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Updated on 6 April 2024

Tax on pension income

On this page we look at what pension income is taxable and provide an overview of how it is taxed.

2 glass jars of coins, both have labels on them, one says 'TAX' and the other 'PENSION'
yanatul /

Content on this page:

Typical types of pension income

Some typical types of pension income you might have are:

The tax system has many exceptions, so you should also look at our page What pension income is tax-free?.

How tax is paid on pension income

State pension

As mentioned above, the state pension is taxable but has no tax deducted at source – see How tax is collected on the state pension. We look separately at state pension deferrals and tax on state pension lump sums.

Private pensions

The information that follows relates to private pensions – all UK pensions (occupational and personal) other than the state pension.

Regular pension income

If you receive a regular income from your private pension, the income you receive is taxable on you.

Your income will be taxed before you get it, under PAYE. HMRC tell your pension payer how much your tax allowance is and how much tax to take off your pension before paying it to you. HMRC send you a coding notice, also known as form P2.

You only pay tax on the balance of your pension after tax allowances are taken off. This is the same system applied to wages or salary for employees.

The main problem when taking pension income is that your PAYE tax codes can get confusing. HMRC might get them wrong initially when you start to draw a pension, either from the state or privately, and you might also be continuing to work, so you have several sources of income. HMRC make assumptions about your income to work out your PAYE codes, so you need to check them carefully. See our page PAYE on pensions.

Pension lump sums/flexible income

You might also be able to take lump sums or irregular amounts from a pension, rather than a regular pension income. If you do this, you might find there are added complications with how PAYE taxes the money you take out.

We discuss these in our page Pensions flexibility.

Tax on pensions after death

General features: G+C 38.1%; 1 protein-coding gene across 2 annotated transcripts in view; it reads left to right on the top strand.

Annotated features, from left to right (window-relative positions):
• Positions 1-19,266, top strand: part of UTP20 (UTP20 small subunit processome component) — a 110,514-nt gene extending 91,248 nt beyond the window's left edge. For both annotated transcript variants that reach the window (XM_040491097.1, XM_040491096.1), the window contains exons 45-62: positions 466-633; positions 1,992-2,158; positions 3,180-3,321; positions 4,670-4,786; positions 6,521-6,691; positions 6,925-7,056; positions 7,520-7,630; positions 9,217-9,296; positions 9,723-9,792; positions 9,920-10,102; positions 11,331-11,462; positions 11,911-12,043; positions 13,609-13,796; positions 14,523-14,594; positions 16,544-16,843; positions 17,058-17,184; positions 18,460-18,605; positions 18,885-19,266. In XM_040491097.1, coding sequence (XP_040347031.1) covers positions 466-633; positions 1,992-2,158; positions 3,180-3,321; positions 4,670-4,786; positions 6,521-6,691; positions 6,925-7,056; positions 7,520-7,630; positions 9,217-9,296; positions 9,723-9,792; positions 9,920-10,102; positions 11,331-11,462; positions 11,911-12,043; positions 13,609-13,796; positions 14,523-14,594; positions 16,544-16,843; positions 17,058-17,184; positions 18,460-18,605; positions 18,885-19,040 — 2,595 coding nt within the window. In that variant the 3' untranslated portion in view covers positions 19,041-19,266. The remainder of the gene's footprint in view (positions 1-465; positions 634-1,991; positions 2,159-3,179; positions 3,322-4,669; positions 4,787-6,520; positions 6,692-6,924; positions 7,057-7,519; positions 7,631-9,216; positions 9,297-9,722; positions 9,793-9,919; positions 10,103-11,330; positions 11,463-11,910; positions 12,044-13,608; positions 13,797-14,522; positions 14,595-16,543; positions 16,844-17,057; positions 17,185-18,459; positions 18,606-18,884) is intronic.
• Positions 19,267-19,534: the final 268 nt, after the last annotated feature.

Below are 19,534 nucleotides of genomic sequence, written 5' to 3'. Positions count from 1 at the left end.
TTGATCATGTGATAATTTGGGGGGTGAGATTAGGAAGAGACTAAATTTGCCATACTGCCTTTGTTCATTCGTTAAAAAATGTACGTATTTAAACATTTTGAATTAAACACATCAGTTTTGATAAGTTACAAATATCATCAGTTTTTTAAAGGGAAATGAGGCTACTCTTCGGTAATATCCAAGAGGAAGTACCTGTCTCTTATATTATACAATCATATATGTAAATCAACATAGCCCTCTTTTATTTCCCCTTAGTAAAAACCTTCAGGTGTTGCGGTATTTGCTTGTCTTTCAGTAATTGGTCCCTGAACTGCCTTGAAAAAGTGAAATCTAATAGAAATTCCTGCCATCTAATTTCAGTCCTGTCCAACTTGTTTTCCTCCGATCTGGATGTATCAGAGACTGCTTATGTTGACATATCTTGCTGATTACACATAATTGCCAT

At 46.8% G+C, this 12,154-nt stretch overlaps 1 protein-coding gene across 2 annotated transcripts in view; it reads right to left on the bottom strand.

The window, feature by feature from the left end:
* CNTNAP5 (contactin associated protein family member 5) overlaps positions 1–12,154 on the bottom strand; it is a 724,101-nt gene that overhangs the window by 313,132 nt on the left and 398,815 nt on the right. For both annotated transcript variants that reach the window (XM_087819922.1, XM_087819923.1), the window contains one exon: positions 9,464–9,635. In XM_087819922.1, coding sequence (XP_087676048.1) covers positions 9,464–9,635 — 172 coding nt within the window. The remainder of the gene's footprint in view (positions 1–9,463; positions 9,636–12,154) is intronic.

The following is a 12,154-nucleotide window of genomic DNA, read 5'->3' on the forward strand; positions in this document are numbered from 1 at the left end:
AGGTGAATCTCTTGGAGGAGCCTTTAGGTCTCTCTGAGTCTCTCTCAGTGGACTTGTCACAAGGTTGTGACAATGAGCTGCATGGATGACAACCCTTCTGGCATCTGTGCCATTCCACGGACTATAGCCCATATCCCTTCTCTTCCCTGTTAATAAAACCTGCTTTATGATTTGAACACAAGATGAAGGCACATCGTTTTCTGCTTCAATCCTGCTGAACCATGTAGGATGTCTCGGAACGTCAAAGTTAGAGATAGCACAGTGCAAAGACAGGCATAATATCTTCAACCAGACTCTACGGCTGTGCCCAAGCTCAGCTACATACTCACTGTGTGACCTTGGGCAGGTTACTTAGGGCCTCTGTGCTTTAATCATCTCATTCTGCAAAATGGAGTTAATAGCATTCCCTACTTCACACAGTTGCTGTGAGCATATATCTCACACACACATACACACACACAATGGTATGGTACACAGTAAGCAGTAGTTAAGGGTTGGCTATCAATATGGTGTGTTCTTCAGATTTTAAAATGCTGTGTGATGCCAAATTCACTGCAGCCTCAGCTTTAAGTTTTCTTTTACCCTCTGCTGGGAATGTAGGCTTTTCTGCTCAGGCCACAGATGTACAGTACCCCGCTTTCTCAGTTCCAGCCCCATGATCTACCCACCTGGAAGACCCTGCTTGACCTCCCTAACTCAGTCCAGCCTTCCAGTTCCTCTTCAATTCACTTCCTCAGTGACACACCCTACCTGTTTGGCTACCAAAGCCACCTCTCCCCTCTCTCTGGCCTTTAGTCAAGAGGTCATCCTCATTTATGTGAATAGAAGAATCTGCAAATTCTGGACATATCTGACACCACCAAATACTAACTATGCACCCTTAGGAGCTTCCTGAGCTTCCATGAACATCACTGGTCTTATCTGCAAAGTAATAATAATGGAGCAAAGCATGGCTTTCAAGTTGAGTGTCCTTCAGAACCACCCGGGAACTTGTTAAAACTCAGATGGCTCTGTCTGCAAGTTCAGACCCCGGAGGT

You will note that in the overview we have that personal and occupational pensions are almost always taxable.

However, it is sometimes the case that drawing income from these pensions is not taxable if the pension is inherited.

For information about what happens to your pension after death, and how it is taxed, see our page Pensions and life assurance on death.

Arrears of private pensions

If a private pension company realises you have not been paid enough pension for previous years and makes a back-payment to you, they will normally deduct tax from that payment in the tax year it is paid.

If the back-payment pushes you into a higher tax band, this may mean that you are paying more income tax than if you had received the correct level of pension in the tax years that the payments relate to.

In this case, HMRC say in their manuals on GOV.UK that you can ask them to spread the payment back to the relevant tax years and recalculate your tax position.

The recalculation works in a similar way to the calculation of state pension arrears. However, for private pensions, there is no four-year ‘look back’ limit as there is with the state pension. HMRC’s guidance says they will recalculate the position for all tax years that the payment relates to.

If you receive a payment of arrears from a personal or occupational pension and would like HMRC to spread the payment back and recalculate your tax position, you will need to contact them to request this – the process is not automatic. Your pension provider should be able to provide you with a statement setting out the tax years to which the back-payment relates.

Compensatory interest

If the pension provider pays you interest as compensation for the pension error, then this would be taxable in the year of payment and could not be spread back. Check any letter you receive from your pension provider to make sure you are clear what part of the payment is back-payment of pension, and what part is interest.

You can read more about how interest is taxed on our page Tax on savings income. However, you should note that interest paid on compensation is different from interest from banks and building societies because it has 20% tax deducted from it before it is paid to you. Depending on your overall tax position, you might have extra tax to pay (for example, if you are a higher rate taxpayer) or you might be able to claim a tax refund.

Overseas pensions

If you have a pension from overseas, it is important to establish what the UK tax position is in the first instance. See our page UK tax on overseas pensions.

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